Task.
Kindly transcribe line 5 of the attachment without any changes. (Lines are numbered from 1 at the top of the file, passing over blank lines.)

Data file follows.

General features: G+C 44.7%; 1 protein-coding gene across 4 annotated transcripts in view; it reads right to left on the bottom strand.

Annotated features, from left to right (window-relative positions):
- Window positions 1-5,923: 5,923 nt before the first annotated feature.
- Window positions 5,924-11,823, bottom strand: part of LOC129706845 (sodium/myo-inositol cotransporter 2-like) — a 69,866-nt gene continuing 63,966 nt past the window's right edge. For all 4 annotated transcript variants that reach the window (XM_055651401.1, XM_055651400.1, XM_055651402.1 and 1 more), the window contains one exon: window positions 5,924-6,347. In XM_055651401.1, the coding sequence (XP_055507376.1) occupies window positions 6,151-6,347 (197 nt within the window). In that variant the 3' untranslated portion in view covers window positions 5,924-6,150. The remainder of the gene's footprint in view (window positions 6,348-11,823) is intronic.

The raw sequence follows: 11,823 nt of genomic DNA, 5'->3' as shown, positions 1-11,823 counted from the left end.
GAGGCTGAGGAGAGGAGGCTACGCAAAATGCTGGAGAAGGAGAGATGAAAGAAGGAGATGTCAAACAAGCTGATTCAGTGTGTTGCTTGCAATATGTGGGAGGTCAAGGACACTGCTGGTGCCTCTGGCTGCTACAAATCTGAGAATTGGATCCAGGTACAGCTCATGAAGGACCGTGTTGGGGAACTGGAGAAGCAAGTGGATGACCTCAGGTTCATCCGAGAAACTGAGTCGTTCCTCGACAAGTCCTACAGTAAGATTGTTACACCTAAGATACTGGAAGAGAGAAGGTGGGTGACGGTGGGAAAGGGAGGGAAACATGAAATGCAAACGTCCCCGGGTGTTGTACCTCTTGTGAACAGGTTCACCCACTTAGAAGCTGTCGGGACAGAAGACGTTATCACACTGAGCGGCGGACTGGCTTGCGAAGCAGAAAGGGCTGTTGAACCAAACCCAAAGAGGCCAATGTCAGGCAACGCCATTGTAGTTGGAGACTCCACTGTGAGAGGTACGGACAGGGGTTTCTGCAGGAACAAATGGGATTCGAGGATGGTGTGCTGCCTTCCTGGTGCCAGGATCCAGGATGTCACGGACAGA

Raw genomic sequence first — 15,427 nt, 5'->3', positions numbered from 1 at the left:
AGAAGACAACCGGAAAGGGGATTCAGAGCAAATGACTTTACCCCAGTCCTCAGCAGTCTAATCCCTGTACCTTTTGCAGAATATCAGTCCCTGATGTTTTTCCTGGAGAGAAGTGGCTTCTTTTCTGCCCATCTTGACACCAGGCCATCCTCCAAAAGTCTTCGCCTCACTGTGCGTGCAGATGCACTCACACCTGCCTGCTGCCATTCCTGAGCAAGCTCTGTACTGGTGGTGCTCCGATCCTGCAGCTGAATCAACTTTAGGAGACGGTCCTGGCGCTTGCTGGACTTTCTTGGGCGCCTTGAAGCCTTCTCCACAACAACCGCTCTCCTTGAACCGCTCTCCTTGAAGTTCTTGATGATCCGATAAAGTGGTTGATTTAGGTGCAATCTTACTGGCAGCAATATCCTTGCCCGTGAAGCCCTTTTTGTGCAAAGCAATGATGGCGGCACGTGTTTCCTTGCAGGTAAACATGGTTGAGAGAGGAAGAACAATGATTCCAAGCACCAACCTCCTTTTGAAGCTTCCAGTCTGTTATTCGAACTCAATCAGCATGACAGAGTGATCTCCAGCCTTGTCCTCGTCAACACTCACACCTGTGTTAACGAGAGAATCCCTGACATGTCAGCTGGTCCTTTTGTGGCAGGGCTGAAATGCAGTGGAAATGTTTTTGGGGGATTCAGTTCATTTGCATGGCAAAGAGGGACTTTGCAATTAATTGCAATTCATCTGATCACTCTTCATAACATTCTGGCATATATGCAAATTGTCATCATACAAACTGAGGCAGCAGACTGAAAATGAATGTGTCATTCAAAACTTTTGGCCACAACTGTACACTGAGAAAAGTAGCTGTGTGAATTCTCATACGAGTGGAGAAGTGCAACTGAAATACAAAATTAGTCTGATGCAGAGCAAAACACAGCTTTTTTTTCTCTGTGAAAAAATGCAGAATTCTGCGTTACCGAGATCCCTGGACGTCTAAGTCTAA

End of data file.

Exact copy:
The raw sequence follows: 11,823 nt of genomic DNA, 5'->3' as shown, positions 1-11,823 counted from the left end.